Broadband Gap in Tennessee Study Reports

In June, Commissioner Randy Boyd, who leads the Tennessee Department of Economic and Community Development, released a study about the broadband gap in Tennessee. Commissioner Boyd’s engagement on this issue is very encouraging. Here are some key findings from the report (full report):

  • More than 800,000 Tennesseans do not have access to minimum broadband speeds.
  • Rural Tennesseans are the most disadvantaged by the broadband gap.
  • High-speed internet access remains a top deciding factor for businesses deciding where to create jobs.
  • Fiber optic connectivity is the fastest, most reliable, and highest rated by households and businesses in Tennessee by a wide margin.
  • An open regulatory environment that allows any entity to build telecommunications infrastructure and offer broadband services can spur investment, competition and expanded access. 

The next session of the Tennessee Legislature starts in January of 2017. This session is our next opportunity for state lawmakers to remove restrictions that prevent community-owned networks from serving neighbors in surrounding areas.
Thank Commissioner Boyd for bringing attention to this issue: call (615) 741-1888, email or tweet.

Posted on November 29, 2016 .

Legislators challenge AT&T to prove its claims

AT&T announced Thursday it is bringing its 100 percent fiber network to areas of Bradley County.

However, the two state legislators who have spearheaded efforts for broadband expansion say seeing will be believing.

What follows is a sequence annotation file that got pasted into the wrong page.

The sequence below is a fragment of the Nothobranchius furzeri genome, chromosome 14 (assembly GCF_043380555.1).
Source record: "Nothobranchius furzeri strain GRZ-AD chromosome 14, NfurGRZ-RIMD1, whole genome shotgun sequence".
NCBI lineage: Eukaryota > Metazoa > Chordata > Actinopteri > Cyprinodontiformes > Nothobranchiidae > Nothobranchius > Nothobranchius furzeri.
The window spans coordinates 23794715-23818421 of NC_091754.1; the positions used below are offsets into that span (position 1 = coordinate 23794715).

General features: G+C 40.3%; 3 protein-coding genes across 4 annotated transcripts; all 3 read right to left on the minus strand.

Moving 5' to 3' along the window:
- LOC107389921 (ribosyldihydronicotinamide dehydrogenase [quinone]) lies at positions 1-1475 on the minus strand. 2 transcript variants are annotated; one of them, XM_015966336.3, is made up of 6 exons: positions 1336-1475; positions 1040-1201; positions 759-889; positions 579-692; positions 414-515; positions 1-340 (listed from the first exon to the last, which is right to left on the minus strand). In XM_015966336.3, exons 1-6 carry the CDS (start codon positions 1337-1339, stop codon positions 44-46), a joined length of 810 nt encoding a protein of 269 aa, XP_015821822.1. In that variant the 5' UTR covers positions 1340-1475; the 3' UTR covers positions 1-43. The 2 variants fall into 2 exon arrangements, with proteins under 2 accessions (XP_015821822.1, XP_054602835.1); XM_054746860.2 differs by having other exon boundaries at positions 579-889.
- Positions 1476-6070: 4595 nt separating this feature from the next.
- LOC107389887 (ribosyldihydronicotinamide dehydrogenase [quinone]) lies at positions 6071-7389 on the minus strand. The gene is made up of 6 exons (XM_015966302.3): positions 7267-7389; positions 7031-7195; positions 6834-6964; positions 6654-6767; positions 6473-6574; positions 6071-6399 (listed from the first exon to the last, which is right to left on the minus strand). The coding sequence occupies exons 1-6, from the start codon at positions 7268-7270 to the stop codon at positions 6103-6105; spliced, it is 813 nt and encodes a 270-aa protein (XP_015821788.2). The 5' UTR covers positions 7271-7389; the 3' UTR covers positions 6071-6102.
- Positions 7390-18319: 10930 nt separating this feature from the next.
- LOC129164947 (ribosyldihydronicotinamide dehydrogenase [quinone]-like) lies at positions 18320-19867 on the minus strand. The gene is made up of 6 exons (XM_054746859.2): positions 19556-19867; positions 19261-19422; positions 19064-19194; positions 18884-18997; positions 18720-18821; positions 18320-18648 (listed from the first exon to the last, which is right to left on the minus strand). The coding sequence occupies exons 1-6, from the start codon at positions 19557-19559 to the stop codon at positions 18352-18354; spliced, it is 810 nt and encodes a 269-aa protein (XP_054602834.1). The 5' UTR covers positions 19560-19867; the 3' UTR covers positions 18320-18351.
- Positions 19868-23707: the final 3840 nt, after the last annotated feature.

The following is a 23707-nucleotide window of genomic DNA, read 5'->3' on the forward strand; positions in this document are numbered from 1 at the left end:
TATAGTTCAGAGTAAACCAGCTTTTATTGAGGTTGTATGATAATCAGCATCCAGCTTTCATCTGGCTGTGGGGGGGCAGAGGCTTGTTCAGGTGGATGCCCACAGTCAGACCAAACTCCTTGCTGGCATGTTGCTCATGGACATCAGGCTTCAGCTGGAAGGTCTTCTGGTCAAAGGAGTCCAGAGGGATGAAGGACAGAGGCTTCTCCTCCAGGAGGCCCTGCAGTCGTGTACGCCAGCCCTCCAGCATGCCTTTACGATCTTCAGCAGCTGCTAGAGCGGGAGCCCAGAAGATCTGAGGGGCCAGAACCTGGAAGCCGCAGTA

According to a press release, the communications giant reports it will be providing faster internet service to more homes and small businesses, including AT&T GigaPower service with internet speeds up to 1 gigabit per second.

“It’s encouraging to see private investment filling the demand for high-speed broadband in rural Tennessee,” said state Sen. Mike Bell in the release. “My colleagues and I are striving to create policies that foster free markets and I think this is a great example of those policies paying off.

“With the 100 percent fiber network in parts of Bradley County, customers will have access to many AT&T high-speed internet options,” the statement said.

Bradley County Mayor D. Gary Davis is quoted in the release as saying high-speed internet can open new doors for the citizens of Bradley County and positively affect many aspects of life, such as education and job attraction.

“This is a great step toward providing our rural areas with better broadband services. We look forward to the time that private sector investment brings this type of high-speed connectivity to all of Bradley County,” Davis said.

AT&T says it has choices to fit each customer’s needs, including wireless networking capability for all internet customers. The company states customers may be able to choose its award-winning DirecTV or U-verse TV services.